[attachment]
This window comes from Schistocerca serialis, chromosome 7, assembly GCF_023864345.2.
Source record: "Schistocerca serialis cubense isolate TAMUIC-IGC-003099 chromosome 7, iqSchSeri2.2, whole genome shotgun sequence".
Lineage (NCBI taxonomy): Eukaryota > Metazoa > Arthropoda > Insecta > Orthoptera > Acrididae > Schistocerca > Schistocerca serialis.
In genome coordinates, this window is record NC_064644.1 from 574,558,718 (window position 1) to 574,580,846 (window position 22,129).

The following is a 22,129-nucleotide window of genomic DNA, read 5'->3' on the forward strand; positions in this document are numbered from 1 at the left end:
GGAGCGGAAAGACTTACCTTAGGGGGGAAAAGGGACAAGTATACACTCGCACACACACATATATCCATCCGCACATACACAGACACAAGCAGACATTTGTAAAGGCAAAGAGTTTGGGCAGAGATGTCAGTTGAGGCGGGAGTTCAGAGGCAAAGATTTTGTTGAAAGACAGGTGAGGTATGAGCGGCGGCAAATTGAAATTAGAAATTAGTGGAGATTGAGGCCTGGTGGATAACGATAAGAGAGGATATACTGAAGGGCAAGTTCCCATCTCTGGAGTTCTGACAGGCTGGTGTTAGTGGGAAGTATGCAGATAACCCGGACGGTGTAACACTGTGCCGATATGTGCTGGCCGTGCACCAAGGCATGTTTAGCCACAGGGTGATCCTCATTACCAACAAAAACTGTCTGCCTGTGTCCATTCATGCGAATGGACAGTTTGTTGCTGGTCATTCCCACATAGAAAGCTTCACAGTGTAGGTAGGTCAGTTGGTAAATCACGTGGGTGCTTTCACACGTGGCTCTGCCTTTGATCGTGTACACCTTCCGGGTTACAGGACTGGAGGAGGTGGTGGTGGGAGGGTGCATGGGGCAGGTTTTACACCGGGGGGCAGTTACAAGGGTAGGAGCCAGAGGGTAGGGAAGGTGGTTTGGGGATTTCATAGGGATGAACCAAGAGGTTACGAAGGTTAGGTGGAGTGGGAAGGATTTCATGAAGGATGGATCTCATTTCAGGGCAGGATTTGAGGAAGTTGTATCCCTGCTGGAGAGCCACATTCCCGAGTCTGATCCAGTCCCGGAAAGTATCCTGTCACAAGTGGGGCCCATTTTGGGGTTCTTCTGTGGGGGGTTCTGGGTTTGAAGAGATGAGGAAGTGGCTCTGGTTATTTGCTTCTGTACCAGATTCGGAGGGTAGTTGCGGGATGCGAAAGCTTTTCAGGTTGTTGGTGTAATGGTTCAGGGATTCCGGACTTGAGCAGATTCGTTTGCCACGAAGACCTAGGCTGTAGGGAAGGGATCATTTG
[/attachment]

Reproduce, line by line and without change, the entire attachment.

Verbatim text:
This window comes from Schistocerca serialis, chromosome 7, assembly GCF_023864345.2.
Source record: "Schistocerca serialis cubense isolate TAMUIC-IGC-003099 chromosome 7, iqSchSeri2.2, whole genome shotgun sequence".
Lineage (NCBI taxonomy): Eukaryota > Metazoa > Arthropoda > Insecta > Orthoptera > Acrididae > Schistocerca > Schistocerca serialis.
In genome coordinates, this window is record NC_064644.1 from 574,558,718 (window position 1) to 574,580,846 (window position 22,129).

The following is a 22,129-nucleotide window of genomic DNA, read 5'->3' on the forward strand; positions in this document are numbered from 1 at the left end:
GGAGCGGAAAGACTTACCTTAGGGGGGAAAAGGGACAAGTATACACTCGCACACACACATATATCCATCCGCACATACACAGACACAAGCAGACATTTGTAAAGGCAAAGAGTTTGGGCAGAGATGTCAGTTGAGGCGGGAGTTCAGAGGCAAAGATTTTGTTGAAAGACAGGTGAGGTATGAGCGGCGGCAAATTGAAATTAGAAATTAGTGGAGATTGAGGCCTGGTGGATAACGATAAGAGAGGATATACTGAAGGGCAAGTTCCCATCTCTGGAGTTCTGACAGGCTGGTGTTAGTGGGAAGTATGCAGATAACCCGGACGGTGTAACACTGTGCCGATATGTGCTGGCCGTGCACCAAGGCATGTTTAGCCACAGGGTGATCCTCATTACCAACAAAAACTGTCTGCCTGTGTCCATTCATGCGAATGGACAGTTTGTTGCTGGTCATTCCCACATAGAAAGCTTCACAGTGTAGGTAGGTCAGTTGGTAAATCACGTGGGTGCTTTCACACGTGGCTCTGCCTTTGATCGTGTACACCTTCCGGGTTACAGGACTGGAGGAGGTGGTGGTGGGAGGGTGCATGGGGCAGGTTTTACACCGGGGGGCAGTTACAAGGGTAGGAGCCAGAGGGTAGGGAAGGTGGTTTGGGGATTTCATAGGGATGAACCAAGAGGTTACGAAGGTTAGGTGGAGTGGGAAGGATTTCATGAAGGATGGATCTCATTTCAGGGCAGGATTTGAGGAAGTTGTATCCCTGCTGGAGAGCCACATTCCCGAGTCTGATCCAGTCCCGGAAAGTATCCTGTCACAAGTGGGGCCCATTTTGGGGTTCTTCTGTGGGGGGTTCTGGGTTTGAAGAGATGAGGAAGTGGCTCTGGTTATTTGCTTCTGTACCAGATTCGGAGGGTAGTTGCGGGATGCGAAAGCTTTTCAGGTTGTTGGTGTAATGGTTCAGGGATTCCGGACTTGAGCAGATTCGTTTGCCACGAAGACCTAGGCTGTAGGGAAGGGATCATTTG